Wind River and other MILS implementers are working within the international standards body (ISO/IEC 15408) to create solutions that meet the stringent requirements and test profiles and to begin the process of proving them through accredited test labs. While this work continues, early adopters are beginning system development using current MILS offerings available and Aonix is pleased to be there to support those efforts with the most appropriate language for their implementation and deployment.
Safety Critical Ada
Software now pervades almost every aspect of daily life. Transport systems depend on software for control of vehicles and their infrastructure. Financial institutions rely on software for accounting and the transfer of money. Industrial software controls equipment and manufacturing processes. Hospitals depend on software for managing patient records and for control of life-support systems. The use of software has grown dramatically over the last decade with the availability of low-cost, high-performance hardware. It is clear that the safety of much human life and property depends directly or indirectly upon the correctness and deterministic properties of software.
Software can provide users with considerable operational flexibility. However, this flexibility brings with it a greatly increased chance of error. There is now an increasing awareness that strict control is needed in order to reduce the risks of errors in what has come to be called safety critical software – that is, software systems whose failure may lead to loss of life or severe injury.
As a result, there is a growing concern in all major industrial nations regarding the legal and ethical obligations of companies and their officers to ensure that systems do not violate safety regulations.
Many industries are in the process of setting, or have already set, specific standards for the development, testing, and certification of safety critical software. As these standards emerge, the focus is on the use of best practice. In some areas, standards mandate specific techniques for the development of safety critical systems. In all cases, a reasoned justification for the techniques actually used is required, together with evidence to show that the life cycle development processes are being followed.
Example of Failure
A passenger airplane is circling in a prearranged location off the coast of Florida. The landing is delayed because of bad weather conditions. As the plane is banking into a turn, a sudden updraft causes the plane to roll much faster than the software control system expects. The software “assumes” a glitch, and the computers are set into an automatic reboot process. The pilot looks on with horror as all of the navigation displays turn blue with a white line through them. At a most crucial moment, when the pilot needs information to stabilize the aircraft, the computers are performing memory checks and restarting the display software.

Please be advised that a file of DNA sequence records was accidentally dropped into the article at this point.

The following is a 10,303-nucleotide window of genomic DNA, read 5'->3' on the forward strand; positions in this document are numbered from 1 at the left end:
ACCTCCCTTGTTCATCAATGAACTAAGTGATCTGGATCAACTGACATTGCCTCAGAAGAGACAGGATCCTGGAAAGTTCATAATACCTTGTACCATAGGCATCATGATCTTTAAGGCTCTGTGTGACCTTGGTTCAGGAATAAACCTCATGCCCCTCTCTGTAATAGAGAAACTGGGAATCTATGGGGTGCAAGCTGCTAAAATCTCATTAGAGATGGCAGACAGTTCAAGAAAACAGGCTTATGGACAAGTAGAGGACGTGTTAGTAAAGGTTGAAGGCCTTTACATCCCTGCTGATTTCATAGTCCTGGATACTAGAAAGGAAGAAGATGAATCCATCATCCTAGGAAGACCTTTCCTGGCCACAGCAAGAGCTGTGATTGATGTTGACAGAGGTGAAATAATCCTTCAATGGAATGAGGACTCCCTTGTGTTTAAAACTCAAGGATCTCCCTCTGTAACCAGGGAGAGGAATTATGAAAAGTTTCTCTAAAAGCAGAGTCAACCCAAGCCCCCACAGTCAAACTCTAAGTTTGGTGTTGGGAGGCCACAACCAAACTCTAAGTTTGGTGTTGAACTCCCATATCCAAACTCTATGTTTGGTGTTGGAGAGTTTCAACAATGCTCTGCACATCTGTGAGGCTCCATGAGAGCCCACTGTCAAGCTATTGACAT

Fortunately, the pilot has enough height and time to fly the plane by “feel” until the displays are functioning correctly. Had this error occurred when the plane was landing, the consequences could have been catastrophic.
What is Safety?
MIL-STD 882B (1984) defines safety as follows:
- Freedom from those conditions that can cause death, injury, occupational illness, or damage to or loss of equipment or property
The terms safety, reliability, security, and correctness should not be confused. Leveson [Leveson 86] defines the differences among these terms as follows:
- In general, reliability requirements are concerned with making a system failure free, whereas safety requirements are concerned with making it mishap free…
- Is concerned with every possible software error, whereas safety is only concerned with those that result in actual system hazards…
- Even if all failures cannot be prevented, it may be possible to ensure that the failures that do occur are minor consequences, or that even if a potentially serious failure does occur, the system will, “fail safe”…
- Unfortunately, in many complex systems, safety and reliability may imply conflicting requirements, and thus a system cannot be built to maximize both…
Software is a set of instructions and data that makes a general-purpose computer into an application specific one. Software itself is neither safe nor unsafe. However, if software controls the functionality of a safety critical system, then it becomes safety critical software.
A study of system safety is described in “Safeware – System Safety and Computers” by Nancy Leveson [Leveson 95]. An extensive discussion of safety critical systems, which are usually also real-time control systems, is found in the reference [Pyle 91].
Most standards assign a criticality level to a system based on the severity of a potential catastrophe and the probability of its occurrence. These are then mapped onto categories for the system criticality levels. If software controls these safety critical systems, then the software too is assigned a criticality level. The software criticality levels correspond to the failure conditions that would result if the software were to fail.
The Federal Aviation Administration (FAA) recognizes five categories of failure conditions and five software-level definitions:
- Level A – Catastrophic-prevent continued safe flight or landing
- Level B – Hazardous/Severe-Major-potential fatal injuries to a small number of occupants
- Level C – Major-impairs crew efficiency, discomfort or possible injuries to occupants
- Level D – Minor-reduced aircraft safety margins, but well within crew capabilities
- Level E – No Effect-does not effect the safety of the aircraft at all
Safety Critical Java
As an industry leader in safety critical solutions for two decades, we have now applied Atego safety critical expertise to Java development. For the first time, Java programs can achieve the highest levels of criticality, such as DO-178B Level A.
Aonix Perc Raven, based on our ground-breaking Aonix Perc Pico technology, implements a small and very fast “bare-target” runtime system which offers the advantages of our Aonix Perc Pico technology but with additional safety-critical constraints and capabilities. Aonix Perc Raven is perfectly suited for hard real-time and safety-critical applications. It also provides access to the reliable, feature-rich toolset most critical system developers need to help them build an efficient, provable, verifiable and certifiable, deterministic real-time application.
Whatever your real-time needs, Atego is there to help with our world-class support team. We have the experience, tools and runtime environment for real-time Java that is second to none in the industry. Aonix Perc Raven has all the advantages of small size, fast speed, hard real-time response, safety-critical and high-reliability characteristics.
In addition to the tool chain itself, DO-178B certification artifacts can be created for the Aonix Perc Raven runtime and libraries, in support of end-application certification needs.